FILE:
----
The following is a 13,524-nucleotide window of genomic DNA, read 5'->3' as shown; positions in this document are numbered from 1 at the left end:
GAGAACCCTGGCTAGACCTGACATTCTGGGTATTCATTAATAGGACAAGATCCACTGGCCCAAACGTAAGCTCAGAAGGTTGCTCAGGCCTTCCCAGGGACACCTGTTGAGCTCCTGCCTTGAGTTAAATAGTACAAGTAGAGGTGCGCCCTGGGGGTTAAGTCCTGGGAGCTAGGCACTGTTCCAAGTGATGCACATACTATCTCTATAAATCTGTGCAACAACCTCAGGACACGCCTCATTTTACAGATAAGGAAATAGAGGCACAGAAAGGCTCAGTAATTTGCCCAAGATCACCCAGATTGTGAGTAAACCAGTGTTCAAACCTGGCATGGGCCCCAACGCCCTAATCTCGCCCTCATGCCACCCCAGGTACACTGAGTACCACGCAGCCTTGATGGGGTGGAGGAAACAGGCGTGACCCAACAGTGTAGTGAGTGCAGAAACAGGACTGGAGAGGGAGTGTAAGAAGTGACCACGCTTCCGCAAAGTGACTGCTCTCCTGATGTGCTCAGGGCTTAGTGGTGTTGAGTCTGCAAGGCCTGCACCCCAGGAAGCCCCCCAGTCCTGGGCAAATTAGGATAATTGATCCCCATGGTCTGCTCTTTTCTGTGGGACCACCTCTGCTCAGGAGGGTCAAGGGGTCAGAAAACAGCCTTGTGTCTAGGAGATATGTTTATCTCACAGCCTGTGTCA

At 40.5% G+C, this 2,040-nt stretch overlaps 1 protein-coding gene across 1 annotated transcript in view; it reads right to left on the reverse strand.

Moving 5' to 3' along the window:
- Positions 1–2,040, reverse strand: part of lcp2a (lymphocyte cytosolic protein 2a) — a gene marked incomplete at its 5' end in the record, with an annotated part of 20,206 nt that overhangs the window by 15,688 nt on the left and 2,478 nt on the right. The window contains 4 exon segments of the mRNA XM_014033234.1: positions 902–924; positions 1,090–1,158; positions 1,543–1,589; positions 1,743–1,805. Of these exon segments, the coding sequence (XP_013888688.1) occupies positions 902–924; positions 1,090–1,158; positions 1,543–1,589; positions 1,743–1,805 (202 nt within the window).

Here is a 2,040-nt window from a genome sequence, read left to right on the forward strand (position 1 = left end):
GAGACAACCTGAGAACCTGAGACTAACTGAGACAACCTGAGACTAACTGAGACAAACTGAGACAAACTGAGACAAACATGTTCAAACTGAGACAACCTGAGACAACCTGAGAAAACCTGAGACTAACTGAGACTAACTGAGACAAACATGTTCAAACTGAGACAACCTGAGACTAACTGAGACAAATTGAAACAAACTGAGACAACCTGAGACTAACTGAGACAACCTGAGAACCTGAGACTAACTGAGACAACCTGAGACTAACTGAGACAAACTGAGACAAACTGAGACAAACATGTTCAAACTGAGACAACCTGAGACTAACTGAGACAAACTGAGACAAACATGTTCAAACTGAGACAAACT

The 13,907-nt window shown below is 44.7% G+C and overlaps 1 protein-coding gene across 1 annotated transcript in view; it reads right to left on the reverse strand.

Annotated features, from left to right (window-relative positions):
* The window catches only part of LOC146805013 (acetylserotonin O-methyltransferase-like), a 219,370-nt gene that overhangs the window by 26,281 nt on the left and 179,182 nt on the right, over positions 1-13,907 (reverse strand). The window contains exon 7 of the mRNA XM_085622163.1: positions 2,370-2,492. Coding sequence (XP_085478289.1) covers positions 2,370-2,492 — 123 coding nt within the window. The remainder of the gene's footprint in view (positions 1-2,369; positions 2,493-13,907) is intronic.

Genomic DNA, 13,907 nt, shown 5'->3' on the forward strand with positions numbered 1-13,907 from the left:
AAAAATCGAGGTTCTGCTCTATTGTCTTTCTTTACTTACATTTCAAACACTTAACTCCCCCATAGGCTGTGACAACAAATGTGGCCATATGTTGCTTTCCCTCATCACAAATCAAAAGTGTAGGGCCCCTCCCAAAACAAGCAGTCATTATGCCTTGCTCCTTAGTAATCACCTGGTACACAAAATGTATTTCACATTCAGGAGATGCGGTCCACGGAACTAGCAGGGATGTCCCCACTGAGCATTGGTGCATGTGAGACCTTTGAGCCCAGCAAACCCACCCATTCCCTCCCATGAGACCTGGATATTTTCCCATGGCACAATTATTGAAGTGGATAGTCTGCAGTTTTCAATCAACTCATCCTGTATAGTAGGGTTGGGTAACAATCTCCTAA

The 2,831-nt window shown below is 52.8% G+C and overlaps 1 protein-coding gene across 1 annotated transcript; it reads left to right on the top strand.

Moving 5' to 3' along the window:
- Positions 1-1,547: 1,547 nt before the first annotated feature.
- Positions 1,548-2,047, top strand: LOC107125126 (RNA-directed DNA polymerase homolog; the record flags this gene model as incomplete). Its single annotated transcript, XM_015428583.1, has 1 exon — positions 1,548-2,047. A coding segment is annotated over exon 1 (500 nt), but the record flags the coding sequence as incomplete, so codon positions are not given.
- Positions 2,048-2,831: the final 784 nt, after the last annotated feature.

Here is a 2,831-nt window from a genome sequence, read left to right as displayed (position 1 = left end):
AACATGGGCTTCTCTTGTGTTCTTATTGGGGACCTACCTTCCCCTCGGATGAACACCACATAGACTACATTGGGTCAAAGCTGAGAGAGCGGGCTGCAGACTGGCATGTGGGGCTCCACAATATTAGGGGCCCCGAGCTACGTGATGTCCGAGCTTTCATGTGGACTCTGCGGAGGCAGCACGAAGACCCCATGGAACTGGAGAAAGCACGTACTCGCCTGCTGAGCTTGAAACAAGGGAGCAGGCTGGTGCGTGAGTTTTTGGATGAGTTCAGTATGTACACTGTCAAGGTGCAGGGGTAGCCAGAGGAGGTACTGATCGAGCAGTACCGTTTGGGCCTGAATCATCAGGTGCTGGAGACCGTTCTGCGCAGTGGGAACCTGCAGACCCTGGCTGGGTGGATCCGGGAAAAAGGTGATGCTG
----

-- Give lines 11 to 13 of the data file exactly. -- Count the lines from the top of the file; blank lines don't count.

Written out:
Genomic DNA, 13,907 nt, shown 5'->3' on the forward strand with positions numbered 1-13,907 from the left:
AAAAATCGAGGTTCTGCTCTATTGTCTTTCTTTACTTACATTTCAAACACTTAACTCCCCCATAGGCTGTGACAACAAATGTGGCCATATGTTGCTTTCCCTCATCACAAATCAAAAGTGTAGGGCCCCTCCCAAAACAAGCAGTCATTATGCCTTGCTCCTTAGTAATCACCTGGTACACAAAATGTATTTCACATTCAGGAGATGCGGTCCACGGAACTAGCAGGGATGTCCCCACTGAGCATTGGTGCATGTGAGACCTTTGAGCCCAGCAAACCCACCCATTCCCTCCCATGAGACCTGGATATTTTCCCATGGCACAATTATTGAAGTGGATAGTCTGCAGTTTTCAATCAACTCATCCTGTATAGTAGGGTTGGGTAACAATCTCCTAA

The 2,831-nt window shown below is 52.8% G+C and overlaps 1 protein-coding gene across 1 annotated transcript; it reads left to right on the top strand.